Using the pardon power to encourage law breaking
Arizona ex-Sherriff Joe Arpaio, who violated a criminal contempt of court order to stop racial profiling that violated Americans’ constitutional rights, recently announced that he may run for his old position next year in Arizona. He is eligible to run only because President Trump pardoned him for his crime of violating a court order that he follow the law.
We each testified before the House Judiciary Committee about the scope of the pardon power in the Constitution. While one of us was invited by the committee’s Democratic majority and the other by the Republican minority, it turned out that we agreed about almost everything. In particular, each of us testified that the pardon power is broad and serves important purposes in the Constitution—but we can’t allow it to be used to license future law-breaking.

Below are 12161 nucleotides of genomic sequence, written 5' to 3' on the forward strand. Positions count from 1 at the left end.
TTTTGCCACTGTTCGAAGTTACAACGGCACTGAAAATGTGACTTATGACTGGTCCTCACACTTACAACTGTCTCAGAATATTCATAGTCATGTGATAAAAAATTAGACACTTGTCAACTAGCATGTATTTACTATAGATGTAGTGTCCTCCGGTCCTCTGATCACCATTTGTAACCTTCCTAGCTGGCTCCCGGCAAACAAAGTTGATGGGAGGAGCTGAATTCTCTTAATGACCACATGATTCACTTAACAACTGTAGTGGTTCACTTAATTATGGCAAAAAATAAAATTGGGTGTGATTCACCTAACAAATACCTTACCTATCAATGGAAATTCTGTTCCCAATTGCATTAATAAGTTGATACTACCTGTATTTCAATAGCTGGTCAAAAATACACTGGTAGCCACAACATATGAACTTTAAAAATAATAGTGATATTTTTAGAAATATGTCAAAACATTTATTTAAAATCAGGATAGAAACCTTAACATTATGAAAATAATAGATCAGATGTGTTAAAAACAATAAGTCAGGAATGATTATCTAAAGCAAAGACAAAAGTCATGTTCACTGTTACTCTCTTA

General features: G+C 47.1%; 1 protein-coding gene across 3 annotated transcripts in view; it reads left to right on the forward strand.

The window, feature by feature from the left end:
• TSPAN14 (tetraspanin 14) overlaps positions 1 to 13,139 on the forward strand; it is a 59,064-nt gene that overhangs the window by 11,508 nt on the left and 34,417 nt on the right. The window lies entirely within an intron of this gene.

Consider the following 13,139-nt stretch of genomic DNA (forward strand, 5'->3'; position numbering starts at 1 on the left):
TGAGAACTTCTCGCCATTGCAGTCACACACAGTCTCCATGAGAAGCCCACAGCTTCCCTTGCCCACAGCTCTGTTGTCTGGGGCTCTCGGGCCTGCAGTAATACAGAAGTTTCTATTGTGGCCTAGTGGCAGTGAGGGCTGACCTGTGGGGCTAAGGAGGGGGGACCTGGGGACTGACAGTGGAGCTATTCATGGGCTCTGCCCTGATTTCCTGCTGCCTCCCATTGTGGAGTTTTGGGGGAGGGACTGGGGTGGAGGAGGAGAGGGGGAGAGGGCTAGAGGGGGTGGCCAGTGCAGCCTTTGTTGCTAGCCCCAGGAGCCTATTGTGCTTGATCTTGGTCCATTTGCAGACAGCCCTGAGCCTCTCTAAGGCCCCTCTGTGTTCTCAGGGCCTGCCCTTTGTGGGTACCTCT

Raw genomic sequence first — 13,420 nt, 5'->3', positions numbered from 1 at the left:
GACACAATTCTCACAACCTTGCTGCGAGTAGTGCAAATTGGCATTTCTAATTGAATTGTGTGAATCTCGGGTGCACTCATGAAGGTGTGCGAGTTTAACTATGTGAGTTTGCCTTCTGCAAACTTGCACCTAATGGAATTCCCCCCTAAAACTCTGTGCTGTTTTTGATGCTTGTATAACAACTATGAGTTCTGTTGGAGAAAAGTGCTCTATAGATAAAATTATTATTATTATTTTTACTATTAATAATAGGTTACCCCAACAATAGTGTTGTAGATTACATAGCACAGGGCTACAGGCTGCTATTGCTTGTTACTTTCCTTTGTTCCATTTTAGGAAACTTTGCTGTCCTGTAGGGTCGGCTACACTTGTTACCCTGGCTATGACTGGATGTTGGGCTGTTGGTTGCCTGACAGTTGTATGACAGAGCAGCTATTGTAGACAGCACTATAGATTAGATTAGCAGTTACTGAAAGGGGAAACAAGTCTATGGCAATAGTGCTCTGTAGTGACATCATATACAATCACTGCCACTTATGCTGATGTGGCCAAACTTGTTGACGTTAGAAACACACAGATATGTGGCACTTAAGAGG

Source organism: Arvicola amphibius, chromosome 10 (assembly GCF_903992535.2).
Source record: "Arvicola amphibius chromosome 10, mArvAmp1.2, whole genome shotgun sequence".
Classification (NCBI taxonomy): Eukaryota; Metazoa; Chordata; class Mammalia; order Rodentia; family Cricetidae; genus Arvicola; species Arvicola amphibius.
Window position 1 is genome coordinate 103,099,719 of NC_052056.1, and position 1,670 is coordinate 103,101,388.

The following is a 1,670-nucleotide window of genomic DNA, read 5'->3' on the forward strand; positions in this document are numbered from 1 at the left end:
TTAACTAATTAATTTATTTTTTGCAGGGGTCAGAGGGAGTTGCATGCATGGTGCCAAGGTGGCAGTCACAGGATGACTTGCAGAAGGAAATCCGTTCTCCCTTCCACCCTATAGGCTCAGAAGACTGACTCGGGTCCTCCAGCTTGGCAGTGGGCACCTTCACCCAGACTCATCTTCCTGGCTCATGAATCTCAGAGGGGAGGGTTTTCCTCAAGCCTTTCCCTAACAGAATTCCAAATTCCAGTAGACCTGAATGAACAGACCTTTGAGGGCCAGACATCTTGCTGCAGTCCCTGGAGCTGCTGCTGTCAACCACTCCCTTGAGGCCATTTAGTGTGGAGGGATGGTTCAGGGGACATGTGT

The Framers of the Constitution gave the president the pardon power for good reasons. Alexander Hamilton argued that any system of justice might impose overly harsh punishments and that pardons are a way to temper justice with mercy for individuals. For example, President Trump’s pardon of Alice Marie Johnson served this noble aim. But we are concerned that President Trump may also be using his pardon power in ways that threaten the rule of law.
The text of the Pardon Clause in the Constitution provides no explicit limits on pardons for crimes against the United States, except that they may not be used to affect impeachments. However, reading the Constitution as a whole, there are limits on how the president exercises all of his powers. For example, the Take Care Clause requires that the president “take Care that the Laws be faithfully executed”—commanding him to uphold the law in good faith and prohibiting him from licensing law-breaking. What are the limits to the pardon power?